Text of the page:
Massimo Vignelli: Farewell to a Legend
Luminaire says farewell to legendary designer Massimo Vignelli who passed away at the age of 83 in New York on May 27, 2014. He left behind a graphic landscape forever changed by his groundbreaking designs. Vignelli’s modernist interpretation shaped numerous industries from the controversial New York City subway map to the corporate Identity of American Airlines as well as numerous instantly recognizable corporate logos. Working firmly within the modernist tradition, Vignelli aimed to create design that was “visually powerful, intellectually elegant, and above all timeless.”
As a teen, Vignelli became enthralled with design and befriended many of the great architects of his day, asserting that he spent his youth as an “architecture groupie.”
Vignelli trained in architecture in Milan and Venice, while his wife Lella studied the same discipline at the University of Venice and MIT. In 1960, they established the Vignelli Office of Design and Architecture in Milan and later established the Vignelli Associates in New York, devoted to the design of corporate identity, products, and furniture.
The Vignelli’s are extremely versatile designers whose work is distinguished by clean, bold lines, pure color and the use of basic geometric forms. Besides winning major design awards, the designer’s work is exhibited at museums including the MoMA, New York’s Metropolitan Museum of Art and the Cooper-Hewitt National Design Museum, as well as museums around the globe.
In 1982, the Vignelli’s were awarded the American Institute of Graphic Arts (AIGA) gold medal; in 1973 the American Institute of Architects’ industrial design medal; the first US Presidential Design Award, presented by Ronald Reagan in 1985 and the National Lifetime Achievement Award from the National Museum of Design at Cooper-Hewitt, New York..
Luminaire has hosted several events with the Vignellis in previous years, including lectures and book signings in both Miami and Chicago. In 1986, Luminaire introduced Massimo Vignelli to Miami through its Lecture Series with a brilliant presentation by Vignelli that had the Miami audience elated to connect with the design legend and learn of the far-reaching affect of his and Lella’s work.
In 2006, Luminaire contacted some designer friends to raise funds to help the fight against cancer and awareness within the design world. This initiative became PuppyLove, and part of the larger Love Series. Lella & Massimo Vignelli created SILVERINO, a chrome plated puppy that playfully engaged with the audience. The clean design and choice of material while communicating good design effectively is a testament to the Vignelli’s vision of life. In 2008, Massimo and Lella collaborated with Beatriz Cifuentes and Yoshiki Waterhouse to create a piece for PaperLove, an exhibition and auction held during Art Basel Miami Beach and Design Miami to raise funds for cancer research. The final product, the New York SubWay Diagram, 2008, presented an updated version of the diagram that they designed in 1972, a more readable, cleanly classic alternative to an official map. Both a historical piece and a designer’s dream, New York SubWay Diagram, 2008, was auctioned during PaperLove to raise much needed funds to find a cure for cancer.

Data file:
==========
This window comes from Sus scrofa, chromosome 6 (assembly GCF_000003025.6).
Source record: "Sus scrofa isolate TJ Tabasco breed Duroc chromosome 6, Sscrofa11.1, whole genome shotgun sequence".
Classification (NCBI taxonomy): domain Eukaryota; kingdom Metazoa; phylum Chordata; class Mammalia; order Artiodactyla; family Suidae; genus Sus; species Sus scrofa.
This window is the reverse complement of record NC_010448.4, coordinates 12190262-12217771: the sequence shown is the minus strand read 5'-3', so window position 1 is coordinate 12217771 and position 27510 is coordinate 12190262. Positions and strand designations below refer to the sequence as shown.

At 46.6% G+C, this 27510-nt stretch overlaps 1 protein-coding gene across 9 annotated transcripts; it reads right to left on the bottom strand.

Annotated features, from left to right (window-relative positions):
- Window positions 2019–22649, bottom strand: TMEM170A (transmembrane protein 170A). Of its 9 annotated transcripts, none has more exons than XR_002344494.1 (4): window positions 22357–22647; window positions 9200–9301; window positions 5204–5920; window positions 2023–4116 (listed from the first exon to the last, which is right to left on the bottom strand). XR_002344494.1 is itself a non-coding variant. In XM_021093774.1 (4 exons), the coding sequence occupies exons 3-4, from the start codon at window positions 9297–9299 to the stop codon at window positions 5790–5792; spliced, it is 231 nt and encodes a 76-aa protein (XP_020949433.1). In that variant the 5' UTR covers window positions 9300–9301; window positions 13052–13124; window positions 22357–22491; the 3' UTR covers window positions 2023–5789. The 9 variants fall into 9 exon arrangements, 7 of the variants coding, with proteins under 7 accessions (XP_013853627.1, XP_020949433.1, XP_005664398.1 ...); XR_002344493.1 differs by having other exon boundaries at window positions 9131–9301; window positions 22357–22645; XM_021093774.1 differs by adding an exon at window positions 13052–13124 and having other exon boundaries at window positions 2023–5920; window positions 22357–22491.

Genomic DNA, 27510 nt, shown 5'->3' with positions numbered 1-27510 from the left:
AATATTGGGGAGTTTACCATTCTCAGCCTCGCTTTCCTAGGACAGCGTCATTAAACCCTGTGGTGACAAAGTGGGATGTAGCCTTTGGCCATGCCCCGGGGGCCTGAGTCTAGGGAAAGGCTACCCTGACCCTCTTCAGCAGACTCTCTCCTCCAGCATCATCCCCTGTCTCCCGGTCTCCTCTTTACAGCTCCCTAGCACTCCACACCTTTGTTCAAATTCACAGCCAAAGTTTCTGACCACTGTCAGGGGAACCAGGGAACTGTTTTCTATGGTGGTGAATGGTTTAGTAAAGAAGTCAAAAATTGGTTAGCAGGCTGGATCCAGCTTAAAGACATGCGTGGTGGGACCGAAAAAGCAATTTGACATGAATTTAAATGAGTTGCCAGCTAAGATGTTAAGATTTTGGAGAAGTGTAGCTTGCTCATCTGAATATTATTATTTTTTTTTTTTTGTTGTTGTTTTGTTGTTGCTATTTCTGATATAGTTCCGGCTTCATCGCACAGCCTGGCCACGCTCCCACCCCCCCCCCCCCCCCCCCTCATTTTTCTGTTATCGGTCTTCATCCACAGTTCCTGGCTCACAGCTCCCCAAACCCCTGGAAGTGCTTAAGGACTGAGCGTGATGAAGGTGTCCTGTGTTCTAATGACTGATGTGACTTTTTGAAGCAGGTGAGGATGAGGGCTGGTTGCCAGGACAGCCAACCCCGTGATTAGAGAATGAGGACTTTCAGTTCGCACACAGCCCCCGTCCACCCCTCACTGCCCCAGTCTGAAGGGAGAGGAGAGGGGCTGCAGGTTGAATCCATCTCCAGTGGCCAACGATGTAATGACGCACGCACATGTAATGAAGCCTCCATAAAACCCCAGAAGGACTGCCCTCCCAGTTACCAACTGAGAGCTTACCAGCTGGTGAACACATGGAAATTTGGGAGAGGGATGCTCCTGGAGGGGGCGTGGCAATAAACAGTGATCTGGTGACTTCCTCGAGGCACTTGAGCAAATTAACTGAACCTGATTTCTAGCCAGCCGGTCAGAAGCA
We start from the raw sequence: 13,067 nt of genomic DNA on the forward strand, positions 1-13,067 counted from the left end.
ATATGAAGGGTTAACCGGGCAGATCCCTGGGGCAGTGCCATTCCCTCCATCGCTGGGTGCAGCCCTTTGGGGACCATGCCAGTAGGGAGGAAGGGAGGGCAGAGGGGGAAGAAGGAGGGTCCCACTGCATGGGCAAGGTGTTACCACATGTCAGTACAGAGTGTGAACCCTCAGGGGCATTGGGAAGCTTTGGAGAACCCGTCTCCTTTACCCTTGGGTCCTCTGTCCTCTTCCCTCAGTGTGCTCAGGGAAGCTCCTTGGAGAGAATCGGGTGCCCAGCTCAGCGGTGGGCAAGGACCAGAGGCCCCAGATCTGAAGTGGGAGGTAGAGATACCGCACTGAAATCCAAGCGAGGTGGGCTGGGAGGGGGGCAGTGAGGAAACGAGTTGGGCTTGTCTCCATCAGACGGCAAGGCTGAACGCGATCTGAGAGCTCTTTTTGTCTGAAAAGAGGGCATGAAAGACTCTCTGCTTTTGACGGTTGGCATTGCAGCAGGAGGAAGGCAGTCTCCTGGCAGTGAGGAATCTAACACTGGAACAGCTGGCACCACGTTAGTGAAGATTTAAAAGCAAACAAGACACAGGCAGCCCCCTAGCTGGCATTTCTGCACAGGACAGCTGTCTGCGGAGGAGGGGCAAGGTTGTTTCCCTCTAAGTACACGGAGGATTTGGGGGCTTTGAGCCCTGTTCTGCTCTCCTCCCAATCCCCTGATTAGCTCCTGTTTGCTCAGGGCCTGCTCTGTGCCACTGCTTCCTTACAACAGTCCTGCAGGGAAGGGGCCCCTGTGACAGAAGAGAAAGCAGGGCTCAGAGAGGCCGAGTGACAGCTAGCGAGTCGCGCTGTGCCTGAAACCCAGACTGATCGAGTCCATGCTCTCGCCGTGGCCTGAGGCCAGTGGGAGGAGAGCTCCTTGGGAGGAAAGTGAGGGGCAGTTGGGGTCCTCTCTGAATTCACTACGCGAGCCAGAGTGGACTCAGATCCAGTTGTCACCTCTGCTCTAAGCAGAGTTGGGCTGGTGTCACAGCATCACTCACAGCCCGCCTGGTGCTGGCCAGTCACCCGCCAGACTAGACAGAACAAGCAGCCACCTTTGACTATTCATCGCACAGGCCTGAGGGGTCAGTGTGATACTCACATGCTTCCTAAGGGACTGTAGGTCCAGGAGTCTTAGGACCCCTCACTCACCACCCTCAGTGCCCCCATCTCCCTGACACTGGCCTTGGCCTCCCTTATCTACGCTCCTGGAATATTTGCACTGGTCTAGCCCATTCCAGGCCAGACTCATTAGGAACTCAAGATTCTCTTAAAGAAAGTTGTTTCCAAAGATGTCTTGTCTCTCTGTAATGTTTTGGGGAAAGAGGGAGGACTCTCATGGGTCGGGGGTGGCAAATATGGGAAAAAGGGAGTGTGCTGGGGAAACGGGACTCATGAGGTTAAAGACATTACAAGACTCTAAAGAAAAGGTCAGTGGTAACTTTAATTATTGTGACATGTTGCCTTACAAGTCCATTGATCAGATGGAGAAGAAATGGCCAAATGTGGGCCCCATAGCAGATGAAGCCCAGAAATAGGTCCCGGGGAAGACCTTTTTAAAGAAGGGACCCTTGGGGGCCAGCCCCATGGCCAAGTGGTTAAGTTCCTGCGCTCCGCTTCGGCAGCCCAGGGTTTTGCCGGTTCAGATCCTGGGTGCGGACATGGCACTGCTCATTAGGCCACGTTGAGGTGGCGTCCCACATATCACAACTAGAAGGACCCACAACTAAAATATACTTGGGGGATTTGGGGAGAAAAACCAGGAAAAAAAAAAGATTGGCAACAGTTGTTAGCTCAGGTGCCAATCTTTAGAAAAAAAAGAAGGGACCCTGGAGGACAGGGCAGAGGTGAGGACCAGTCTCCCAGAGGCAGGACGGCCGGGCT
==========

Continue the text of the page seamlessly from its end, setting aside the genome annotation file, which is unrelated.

In 2009, during Design+World organized by Luminaire, Massimo shared with us a video message of his design philosophy of establishing a language that people can use in their daily lives.
Earlier this month, Vignelli’s son, Luca, sent out an unusual and touching request: that anyone who had been influenced or inspired by his father’s work send him a letter. Designers from all over the world penned notes of appreciation, awe, and gratitude to the man who’s been called the “grandfather of graphic design.” Many posted those letters online as well, with the hashtag #dearmassimo. The outpouring of love from the design community is perhaps a stronger testament to Vignelli’s influence than even the most prestigious award.
The founders of our company, Nargis and Nasir Kassamali, were close friends of Massimo for more than 30 years.
“We will miss you dearly, old friend” -Nargis and Nasir Kassamali